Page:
Sex trafficking in the US

Sex Trafficking: The Degrading Criminal Industry That’s Booming In The US

In today’s enlightened America, slavery is a practice relegated to one of two faraway regions: the past or distant, impoverished countries. But a growing coalition of organizations, both public and nonprofit, are refocusing attention on the largely unknown problem of sex trafficking here in the states.

What Is Sex Trafficking?

Sex trafficking, according to the National Human Trafficking Resource Center (NHTRC), is “a form of modern slavery,” and it occurs in every state of the US.

Laws on the crime vary from state to state, but most define sex trafficking as the use of force, coercion or fraud in causing a commercial sex act to occur. Victims are often minors, and the NHTRC says it’s most common for children to become victims between the ages of 14 and 16, but adults male, female and LGBTQ are also victimized by sex traffickers.

 

The word “commercial” is the key to understanding this from a legal standpoint. Prostitution stands as the most recognizable form of commercial sex act, but the production and distribution of illegal pornography is also covered by most state laws. Any exchange of valuable goods counts as the “commercial” bit, including money, clothing, drugs or food and shelter. Under federal law, minors under the age of 18 who have been “induced” into a commercial sex act has become the victim of sex trafficking, whether or not force or coercion were used to induce it.

Sex trafficking isn’t necessarily about physical movement or transportation, although movement often creates an opportunity for sex traffickers, with runaway youths and undocumented migrants frequently targeted as victims.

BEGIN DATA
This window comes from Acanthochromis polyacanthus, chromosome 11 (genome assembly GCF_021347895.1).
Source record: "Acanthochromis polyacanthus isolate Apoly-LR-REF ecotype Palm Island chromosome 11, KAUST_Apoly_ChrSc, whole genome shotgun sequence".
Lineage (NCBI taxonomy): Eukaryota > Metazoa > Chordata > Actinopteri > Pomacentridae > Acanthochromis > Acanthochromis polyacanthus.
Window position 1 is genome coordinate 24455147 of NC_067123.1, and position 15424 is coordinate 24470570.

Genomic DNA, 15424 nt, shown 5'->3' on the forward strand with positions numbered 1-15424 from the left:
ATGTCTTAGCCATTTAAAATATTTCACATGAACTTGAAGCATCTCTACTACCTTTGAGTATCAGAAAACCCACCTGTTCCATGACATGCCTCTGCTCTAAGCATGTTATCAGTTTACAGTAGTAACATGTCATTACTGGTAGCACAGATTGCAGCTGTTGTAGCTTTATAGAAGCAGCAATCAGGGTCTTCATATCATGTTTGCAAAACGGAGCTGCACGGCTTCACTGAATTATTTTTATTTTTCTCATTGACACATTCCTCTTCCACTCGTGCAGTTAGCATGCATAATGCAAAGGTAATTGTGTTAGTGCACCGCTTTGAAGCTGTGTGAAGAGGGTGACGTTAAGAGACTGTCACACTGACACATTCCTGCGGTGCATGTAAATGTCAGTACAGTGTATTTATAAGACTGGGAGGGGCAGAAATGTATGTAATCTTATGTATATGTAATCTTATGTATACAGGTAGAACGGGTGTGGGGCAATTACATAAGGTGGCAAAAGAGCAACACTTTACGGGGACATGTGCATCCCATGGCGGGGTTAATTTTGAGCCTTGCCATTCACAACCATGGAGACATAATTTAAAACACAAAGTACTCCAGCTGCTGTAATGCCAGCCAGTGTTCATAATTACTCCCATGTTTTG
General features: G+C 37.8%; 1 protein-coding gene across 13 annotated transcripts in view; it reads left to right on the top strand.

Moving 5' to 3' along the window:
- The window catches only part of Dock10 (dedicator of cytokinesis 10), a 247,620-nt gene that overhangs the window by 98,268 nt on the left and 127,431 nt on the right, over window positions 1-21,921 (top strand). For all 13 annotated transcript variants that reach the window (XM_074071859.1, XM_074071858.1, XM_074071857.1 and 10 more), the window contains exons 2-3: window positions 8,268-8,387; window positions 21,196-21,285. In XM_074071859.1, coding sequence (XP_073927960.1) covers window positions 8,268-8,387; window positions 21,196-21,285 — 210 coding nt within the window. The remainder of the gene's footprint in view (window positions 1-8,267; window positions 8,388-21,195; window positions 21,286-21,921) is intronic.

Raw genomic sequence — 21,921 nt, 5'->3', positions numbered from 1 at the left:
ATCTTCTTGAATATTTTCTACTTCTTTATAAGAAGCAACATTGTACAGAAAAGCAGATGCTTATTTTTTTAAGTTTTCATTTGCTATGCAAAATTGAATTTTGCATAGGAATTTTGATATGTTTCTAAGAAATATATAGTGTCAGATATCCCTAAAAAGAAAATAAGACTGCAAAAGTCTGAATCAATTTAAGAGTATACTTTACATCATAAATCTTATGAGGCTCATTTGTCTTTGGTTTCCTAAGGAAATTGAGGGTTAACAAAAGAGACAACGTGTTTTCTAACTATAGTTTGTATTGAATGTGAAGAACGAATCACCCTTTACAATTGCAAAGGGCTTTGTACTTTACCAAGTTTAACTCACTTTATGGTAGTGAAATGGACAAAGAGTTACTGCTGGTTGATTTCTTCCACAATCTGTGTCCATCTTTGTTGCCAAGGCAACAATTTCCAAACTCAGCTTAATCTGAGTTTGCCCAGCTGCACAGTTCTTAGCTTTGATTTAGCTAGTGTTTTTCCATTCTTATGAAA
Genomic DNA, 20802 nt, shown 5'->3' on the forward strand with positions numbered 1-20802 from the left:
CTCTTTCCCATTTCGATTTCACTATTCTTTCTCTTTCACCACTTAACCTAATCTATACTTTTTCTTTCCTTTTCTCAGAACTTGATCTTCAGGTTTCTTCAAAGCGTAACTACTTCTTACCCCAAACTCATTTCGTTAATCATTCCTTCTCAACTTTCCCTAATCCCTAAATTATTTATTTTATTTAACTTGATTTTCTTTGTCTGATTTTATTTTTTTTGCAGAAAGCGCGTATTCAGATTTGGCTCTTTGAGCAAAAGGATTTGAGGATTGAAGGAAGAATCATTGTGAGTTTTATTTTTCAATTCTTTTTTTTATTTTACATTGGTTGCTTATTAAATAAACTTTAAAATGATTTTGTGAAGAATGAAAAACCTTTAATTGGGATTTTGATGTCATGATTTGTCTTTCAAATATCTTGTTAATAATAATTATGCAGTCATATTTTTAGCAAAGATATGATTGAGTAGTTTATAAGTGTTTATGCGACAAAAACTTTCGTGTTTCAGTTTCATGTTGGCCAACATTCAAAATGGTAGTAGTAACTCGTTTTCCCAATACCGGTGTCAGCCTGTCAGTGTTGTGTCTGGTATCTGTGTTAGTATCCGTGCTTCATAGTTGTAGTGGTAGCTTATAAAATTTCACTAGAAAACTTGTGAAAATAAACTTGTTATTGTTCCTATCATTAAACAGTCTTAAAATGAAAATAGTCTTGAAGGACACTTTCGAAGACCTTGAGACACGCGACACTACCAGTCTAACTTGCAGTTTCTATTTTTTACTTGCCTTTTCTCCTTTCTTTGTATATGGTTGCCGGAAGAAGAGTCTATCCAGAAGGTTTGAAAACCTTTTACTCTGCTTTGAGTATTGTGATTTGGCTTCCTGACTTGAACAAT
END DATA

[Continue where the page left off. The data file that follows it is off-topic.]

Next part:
Is The Problem Growing?

Yes, although finding reliable estimates on the prevalence of sex trafficking is extremely difficult, in large part because it’s a criminal act.

The National Center for Missing & Exploited Children estimates that 1 out of every 6 endangered runaways reported to their social workers in 2014 was likely the victim of sex trafficking. That estimate is up from 2013, when the government agency reported 1 out 7 reported runaways as sex trafficking victims.

Similar increases have been observed world-wide. 4.2 million people are currently the victims of commercial sex exploitation, according to the International Labour Organization, around half of them children. Despite strong legal penalties, sex trafficking is increasing, not decreasing, both around the globe and in the US. Equality Now, a nonprofit dedicated to expanding human rights for women and girls, considers sex trafficking “the fastest growing criminal enterprise in the world.”

That’s crucial to understand: sex trafficking is an industry, and like any commercial enterprise, licit or illicit, the industry is governed by supply and demand. In a recent study, researchers at the Urban Institute valued the underground criminal sex economies in 8 major US cities, including Dallas, Miami, Seattle and Washington, D.C., between $39.9 and $290 million in 2007.

Can It Be Stopped?

All of this economic activity is built on the horrific exploitation of children, women and men who suffer constant fear, physical and emotional abuse.Sex trafficking in the US

Many victims are coerced into performing sex acts out of sheer need, for shelter, food and the other prerequisites of existence. Some are exploited by the very people they count as loved ones. It’s not enough, however, to point out that some people are vulnerable to exploitation of this kind. Again, this is a commercial industry, driven by “customer” demand.

Ending sex trafficking is thus a matter of eliminating that demand, perhaps by increasing penalties for offenders. But we should also look to instituting laws that raise women out of poverty, like demanding pay equity regardless of a worker’s gender, and increasing support for impoverished communities where residents are at a higher risk of being victimized.

Broad social changes are necessary, too. Sex trafficking is ratified by societies, including the current United States, in which misogyny is systemic, in which female bodies are commodified, seen as objects to be valued, bought and sold.

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